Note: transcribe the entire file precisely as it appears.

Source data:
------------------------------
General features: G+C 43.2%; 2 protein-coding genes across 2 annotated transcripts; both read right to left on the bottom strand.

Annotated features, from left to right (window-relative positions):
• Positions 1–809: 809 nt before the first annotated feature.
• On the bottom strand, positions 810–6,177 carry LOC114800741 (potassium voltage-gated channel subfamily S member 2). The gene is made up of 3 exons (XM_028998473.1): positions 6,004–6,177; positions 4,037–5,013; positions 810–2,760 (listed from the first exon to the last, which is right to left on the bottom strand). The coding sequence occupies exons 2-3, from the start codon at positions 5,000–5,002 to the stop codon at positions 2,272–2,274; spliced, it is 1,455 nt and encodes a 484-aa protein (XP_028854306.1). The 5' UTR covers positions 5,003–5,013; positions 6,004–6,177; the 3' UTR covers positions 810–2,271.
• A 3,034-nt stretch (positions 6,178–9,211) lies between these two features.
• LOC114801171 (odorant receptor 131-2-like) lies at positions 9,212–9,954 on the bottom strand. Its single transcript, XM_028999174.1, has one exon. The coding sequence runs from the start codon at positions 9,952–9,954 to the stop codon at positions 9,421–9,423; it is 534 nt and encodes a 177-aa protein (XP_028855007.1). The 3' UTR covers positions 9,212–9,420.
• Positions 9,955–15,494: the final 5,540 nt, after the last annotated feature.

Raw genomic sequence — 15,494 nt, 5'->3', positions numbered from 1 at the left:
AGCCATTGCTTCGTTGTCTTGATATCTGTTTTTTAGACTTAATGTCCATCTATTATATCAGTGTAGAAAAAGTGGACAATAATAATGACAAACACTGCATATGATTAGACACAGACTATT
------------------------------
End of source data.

General features: G+C 43.2%; 2 protein-coding genes across 2 annotated transcripts; both read right to left on the bottom strand.

Annotated features, from left to right (window-relative positions):
• Positions 1–809: 809 nt before the first annotated feature.
• On the bottom strand, positions 810–6,177 carry LOC114800741 (potassium voltage-gated channel subfamily S member 2). The gene is made up of 3 exons (XM_028998473.1): positions 6,004–6,177; positions 4,037–5,013; positions 810–2,760 (listed from the first exon to the last, which is right to left on the bottom strand). The coding sequence occupies exons 2-3, from the start codon at positions 5,000–5,002 to the stop codon at positions 2,272–2,274; spliced, it is 1,455 nt and encodes a 484-aa protein (XP_028854306.1). The 5' UTR covers positions 5,003–5,013; positions 6,004–6,177; the 3' UTR covers positions 810–2,271.
• A 3,034-nt stretch (positions 6,178–9,211) lies between these two features.
• LOC114801171 (odorant receptor 131-2-like) lies at positions 9,212–9,954 on the bottom strand. Its single transcript, XM_028999174.1, has one exon. The coding sequence runs from the start codon at positions 9,952–9,954 to the stop codon at positions 9,421–9,423; it is 534 nt and encodes a 177-aa protein (XP_028855007.1). The 3' UTR covers positions 9,212–9,420.
• Positions 9,955–15,494: the final 5,540 nt, after the last annotated feature.

Raw genomic sequence — 15,494 nt, 5'->3', positions numbered from 1 at the left:
AGCCATTGCTTCGTTGTCTTGATATCTGTTTTTTAGACTTAATGTCCATCTATTATATCAGTGTAGAAAAAGTGGACAATAATAATGACAAACACTGCATATGATTAGACACAGACTATT